The Noise of Time, a collection of intensely realized scenes and vivid characterizations, resonating with all the signs of doomed nineteenth century Russian culture, is at once the story of a boy’s coming of age, of his commitment to the power of the word, and of the life and death of a century. Both man and century open to a new and terrifying life.
Autobiography here becomes a highly compressed and meaningful interpretation of the “germination of time” for the poet, for the age, and for the reader. Guy Davenport calls the whole work a “spiritual inventory of the mode of life swept away by the Revolution,” but it is also a search for the roots of the poet’s commitment to his work. What seems a somewhat tenuously connected group of intensely realized moments in a young man’s life becomes an analysis of why the Bolshevik Revolution became possible and what elements formed the poetic psyche of the narrator. Jane Gary Harris sees this personal and historical perception as revealing a “startling parallelism” of history and the aesthetic consciousness of the country and the poet. The country and the age fall apart as the poet emerges into his profession.
The poet sees the superficiality and sentimentality of 1890’s Russia in the relaxed summer concert at Pavlovsk; he sees the childish and merely spectacular military regime of imperial Russia; he notes the beginning of trouble in the still easily suppressed student riots and the beginning of hysteria in the concerts at the Nobility Hall. The rumble of revolution is heard in the passionate political idealists of various camps the boy encounters at school and in Sergei Ivanych, the “chimera,” both a person and the truth of the 1905 revolution. Mandelstam’s image of Komissarzhevskaya is one of the rich culture still linked to the West but doomed in the turbulence to come. In The Noise of Time, as in Anna Akhmatova’s Poema bez geroa (1960; A Poem Without a Hero, 1973), the hectic end of an era emerges, full of both the triviality which condemned the culture and superb images of the culture to be lost.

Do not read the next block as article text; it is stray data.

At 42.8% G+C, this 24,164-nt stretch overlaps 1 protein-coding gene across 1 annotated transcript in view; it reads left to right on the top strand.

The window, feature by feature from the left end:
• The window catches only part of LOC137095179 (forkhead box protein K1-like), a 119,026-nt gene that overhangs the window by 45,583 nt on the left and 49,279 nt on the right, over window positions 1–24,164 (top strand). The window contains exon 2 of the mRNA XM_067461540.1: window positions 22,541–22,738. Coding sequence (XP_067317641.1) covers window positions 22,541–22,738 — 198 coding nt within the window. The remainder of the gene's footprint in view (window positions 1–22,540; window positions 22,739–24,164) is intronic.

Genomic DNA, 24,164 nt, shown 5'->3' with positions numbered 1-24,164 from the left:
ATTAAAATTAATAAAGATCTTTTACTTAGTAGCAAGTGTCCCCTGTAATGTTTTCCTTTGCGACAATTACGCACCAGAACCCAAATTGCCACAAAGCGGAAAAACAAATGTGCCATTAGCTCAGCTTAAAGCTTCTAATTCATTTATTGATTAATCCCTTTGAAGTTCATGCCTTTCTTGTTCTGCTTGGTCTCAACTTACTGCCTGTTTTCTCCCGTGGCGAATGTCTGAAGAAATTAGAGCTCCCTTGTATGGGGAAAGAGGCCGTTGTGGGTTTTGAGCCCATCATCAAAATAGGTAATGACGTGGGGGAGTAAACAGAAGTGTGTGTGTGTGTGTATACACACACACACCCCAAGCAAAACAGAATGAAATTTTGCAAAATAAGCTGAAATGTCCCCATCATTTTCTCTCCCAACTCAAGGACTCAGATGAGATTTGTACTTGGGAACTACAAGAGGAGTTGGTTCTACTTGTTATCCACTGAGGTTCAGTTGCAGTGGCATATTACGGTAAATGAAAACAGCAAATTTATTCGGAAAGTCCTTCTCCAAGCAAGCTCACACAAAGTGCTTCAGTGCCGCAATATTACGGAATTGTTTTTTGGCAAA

These images of superficial glamour and passionate dissent have counterpoints in the “Judaic chaos” of the narrator’s family life. The characterization of his unintegrated father and mother (despite her efforts to integrate), the alien stability of Jewish friends who make no attempt to integrate outside of business relations, the exotic quality of his encounters with the Jewish religion—all of those trouble...
(The entire section is 1041 words.)